When the Empire becomes supreme and brings in the money, no one questions the leader. Yes, I understand all of this happened thousands of years ago. However, even though times change, people don’t.
It doesn’t matter the context of the Empire’s power; if it exists, it operates eerily the same. Whether it’s Bill Hybels as the leader of a wildly successful megachurch; Urban Meyer as the leader of a crazy successful football program at Ohio State; or, any government leader overseeing immense wealth; the same ignoring of evidence among constituents, congregants, citizens, and fans exists. In other words, people tend to look the other way when things are going well. Whereas the leader may have once started out as wise and humble, the eventual wild success changes them.
But things are never really going that well. The dark underbelly hides realities of sexual abuse, domestic abuse, and all kinds of other abuses all in the name of maintaining the success, that is, the Empire.
Show me a wildly successful leader of an Empire, no matter what that Empire is, and I’ll show you an entire coterie of sycophants who continually look to cash-in on that success through recognition, power, and money. In the case of Hybel’s context, Willowcreek Community Church, the elder board (eventually) did the right thing in resigning – once they got clear-headed enough to see that they were complicit. Ohio State still seems to have their collective heads in the sand – not seeing the situation for what it is. Meanwhile, abuse is not squarely dealt with because the system of Empire churns along with impunity. Unquestioning support of a human leader, whether it is in sports, in church, in government, or in a business corporation because the Empire has such incredible success is a recipe for disaster. People will get hurt and abused; and, the victims will have no one to believe them on the inside. Too many other folks are benefiting from the Empire. They don’t want to see the dark underbelly.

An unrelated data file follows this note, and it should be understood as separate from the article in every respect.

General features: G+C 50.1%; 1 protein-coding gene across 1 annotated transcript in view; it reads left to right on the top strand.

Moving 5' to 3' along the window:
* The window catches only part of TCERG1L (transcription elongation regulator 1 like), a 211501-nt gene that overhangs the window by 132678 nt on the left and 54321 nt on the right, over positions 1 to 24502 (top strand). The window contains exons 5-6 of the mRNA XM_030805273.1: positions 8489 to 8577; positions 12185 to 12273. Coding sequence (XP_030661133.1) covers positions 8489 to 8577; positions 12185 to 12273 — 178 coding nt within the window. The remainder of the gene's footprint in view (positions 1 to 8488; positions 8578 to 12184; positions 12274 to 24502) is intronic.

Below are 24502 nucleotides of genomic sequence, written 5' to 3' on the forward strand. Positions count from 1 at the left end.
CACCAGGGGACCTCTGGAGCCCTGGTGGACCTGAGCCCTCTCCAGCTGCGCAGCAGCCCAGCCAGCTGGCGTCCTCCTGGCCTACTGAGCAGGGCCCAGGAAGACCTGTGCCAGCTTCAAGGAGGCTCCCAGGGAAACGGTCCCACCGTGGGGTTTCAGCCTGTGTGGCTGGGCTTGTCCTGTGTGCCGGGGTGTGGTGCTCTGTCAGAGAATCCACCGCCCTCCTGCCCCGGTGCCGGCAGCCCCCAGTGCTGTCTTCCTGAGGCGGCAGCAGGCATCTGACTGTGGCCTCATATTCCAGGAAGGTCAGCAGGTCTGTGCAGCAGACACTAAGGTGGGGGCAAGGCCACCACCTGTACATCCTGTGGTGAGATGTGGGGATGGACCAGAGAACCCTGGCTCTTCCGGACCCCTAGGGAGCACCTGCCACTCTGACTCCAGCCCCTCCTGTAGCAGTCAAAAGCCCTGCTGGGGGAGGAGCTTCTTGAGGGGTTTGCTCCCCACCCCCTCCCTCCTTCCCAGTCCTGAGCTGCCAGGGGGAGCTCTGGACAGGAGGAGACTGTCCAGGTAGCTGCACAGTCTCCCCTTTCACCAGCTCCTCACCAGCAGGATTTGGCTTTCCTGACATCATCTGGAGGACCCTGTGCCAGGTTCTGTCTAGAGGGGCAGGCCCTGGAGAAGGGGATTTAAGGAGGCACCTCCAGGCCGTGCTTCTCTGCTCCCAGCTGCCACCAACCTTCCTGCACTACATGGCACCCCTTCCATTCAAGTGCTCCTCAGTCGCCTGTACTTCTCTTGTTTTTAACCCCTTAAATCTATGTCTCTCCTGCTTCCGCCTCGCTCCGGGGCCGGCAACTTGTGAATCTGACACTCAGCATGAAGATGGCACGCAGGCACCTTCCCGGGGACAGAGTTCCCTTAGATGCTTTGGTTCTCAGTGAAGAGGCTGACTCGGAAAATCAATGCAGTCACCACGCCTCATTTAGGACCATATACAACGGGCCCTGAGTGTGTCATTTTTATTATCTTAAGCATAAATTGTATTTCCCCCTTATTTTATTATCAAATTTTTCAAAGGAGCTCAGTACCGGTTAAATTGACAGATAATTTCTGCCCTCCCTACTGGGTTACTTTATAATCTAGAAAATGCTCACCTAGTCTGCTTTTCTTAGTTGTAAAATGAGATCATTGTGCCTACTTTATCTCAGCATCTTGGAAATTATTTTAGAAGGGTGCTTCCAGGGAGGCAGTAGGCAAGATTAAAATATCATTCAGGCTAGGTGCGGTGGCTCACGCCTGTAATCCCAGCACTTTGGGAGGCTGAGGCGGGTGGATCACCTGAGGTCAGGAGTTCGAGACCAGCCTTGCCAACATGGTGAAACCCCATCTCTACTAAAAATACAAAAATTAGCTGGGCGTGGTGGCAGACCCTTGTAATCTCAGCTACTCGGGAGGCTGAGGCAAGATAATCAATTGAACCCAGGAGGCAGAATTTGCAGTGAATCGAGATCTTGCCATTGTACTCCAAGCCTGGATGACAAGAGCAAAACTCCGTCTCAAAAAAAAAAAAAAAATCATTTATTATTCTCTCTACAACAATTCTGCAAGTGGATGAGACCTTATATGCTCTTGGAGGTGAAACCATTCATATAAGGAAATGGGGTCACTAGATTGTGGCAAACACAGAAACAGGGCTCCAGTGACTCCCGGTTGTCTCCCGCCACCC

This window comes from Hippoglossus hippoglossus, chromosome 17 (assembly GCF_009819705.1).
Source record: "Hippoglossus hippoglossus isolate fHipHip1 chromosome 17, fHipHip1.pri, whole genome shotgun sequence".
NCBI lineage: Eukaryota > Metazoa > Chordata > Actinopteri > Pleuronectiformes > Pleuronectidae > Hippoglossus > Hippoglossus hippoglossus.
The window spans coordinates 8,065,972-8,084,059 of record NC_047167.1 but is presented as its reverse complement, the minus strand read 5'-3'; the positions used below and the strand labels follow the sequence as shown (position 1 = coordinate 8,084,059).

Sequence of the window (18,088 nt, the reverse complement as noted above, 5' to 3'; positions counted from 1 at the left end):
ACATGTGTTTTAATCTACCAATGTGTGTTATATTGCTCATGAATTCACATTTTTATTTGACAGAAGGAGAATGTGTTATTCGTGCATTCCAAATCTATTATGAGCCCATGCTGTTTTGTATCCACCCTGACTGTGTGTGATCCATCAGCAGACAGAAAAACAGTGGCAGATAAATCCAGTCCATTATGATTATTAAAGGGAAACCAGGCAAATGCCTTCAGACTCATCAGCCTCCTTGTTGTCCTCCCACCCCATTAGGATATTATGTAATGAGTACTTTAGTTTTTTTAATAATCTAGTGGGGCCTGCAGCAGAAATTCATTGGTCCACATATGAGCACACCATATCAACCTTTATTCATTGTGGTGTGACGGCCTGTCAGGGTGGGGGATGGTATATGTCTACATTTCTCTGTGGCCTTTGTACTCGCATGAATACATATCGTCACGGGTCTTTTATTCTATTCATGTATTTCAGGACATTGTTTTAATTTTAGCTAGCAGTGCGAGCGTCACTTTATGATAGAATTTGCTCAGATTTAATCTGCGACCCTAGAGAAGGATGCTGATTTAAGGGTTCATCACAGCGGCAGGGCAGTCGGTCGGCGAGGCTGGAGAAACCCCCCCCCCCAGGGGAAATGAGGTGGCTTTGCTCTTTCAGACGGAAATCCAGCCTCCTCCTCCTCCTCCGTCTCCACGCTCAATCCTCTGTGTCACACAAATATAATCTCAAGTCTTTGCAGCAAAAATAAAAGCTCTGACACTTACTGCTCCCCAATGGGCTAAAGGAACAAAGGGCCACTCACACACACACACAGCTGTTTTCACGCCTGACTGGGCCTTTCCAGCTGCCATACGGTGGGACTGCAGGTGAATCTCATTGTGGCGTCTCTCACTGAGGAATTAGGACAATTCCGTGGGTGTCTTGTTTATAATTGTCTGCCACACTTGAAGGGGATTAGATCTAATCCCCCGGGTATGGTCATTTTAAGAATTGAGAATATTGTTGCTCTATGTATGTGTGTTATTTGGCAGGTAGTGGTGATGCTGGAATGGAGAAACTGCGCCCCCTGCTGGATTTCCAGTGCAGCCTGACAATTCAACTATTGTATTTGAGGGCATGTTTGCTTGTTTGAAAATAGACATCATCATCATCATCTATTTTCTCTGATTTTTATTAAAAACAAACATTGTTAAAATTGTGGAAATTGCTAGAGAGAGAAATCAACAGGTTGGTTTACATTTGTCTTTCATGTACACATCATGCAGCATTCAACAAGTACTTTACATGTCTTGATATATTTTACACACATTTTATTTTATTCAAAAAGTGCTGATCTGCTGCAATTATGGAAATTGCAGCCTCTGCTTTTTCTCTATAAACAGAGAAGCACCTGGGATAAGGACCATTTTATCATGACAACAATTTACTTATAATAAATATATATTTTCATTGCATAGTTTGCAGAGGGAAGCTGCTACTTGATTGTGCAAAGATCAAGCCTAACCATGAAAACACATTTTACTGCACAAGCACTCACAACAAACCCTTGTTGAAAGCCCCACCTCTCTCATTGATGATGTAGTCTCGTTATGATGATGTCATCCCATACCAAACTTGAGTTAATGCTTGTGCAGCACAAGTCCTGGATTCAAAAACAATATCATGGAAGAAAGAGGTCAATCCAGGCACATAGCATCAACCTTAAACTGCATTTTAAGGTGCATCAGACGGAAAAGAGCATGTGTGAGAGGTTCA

Personally, I always come back to Jesus. He is the ultimate example. The Lord Jesus was humble, meek, gentle, loving, and always used his emotions and abilities toward the ends of healing others, not hurting them. Jesus did not build an Empire. Yes, I understand an argument could be made that the Church is an Empire (and it did exist as one in Medieval Europe). Yet, Jesus Christ purposely and deliberately eschewed Empire. He often told people to keep quiet about his good deeds of healing so that the seeds of Empire could not even germinate.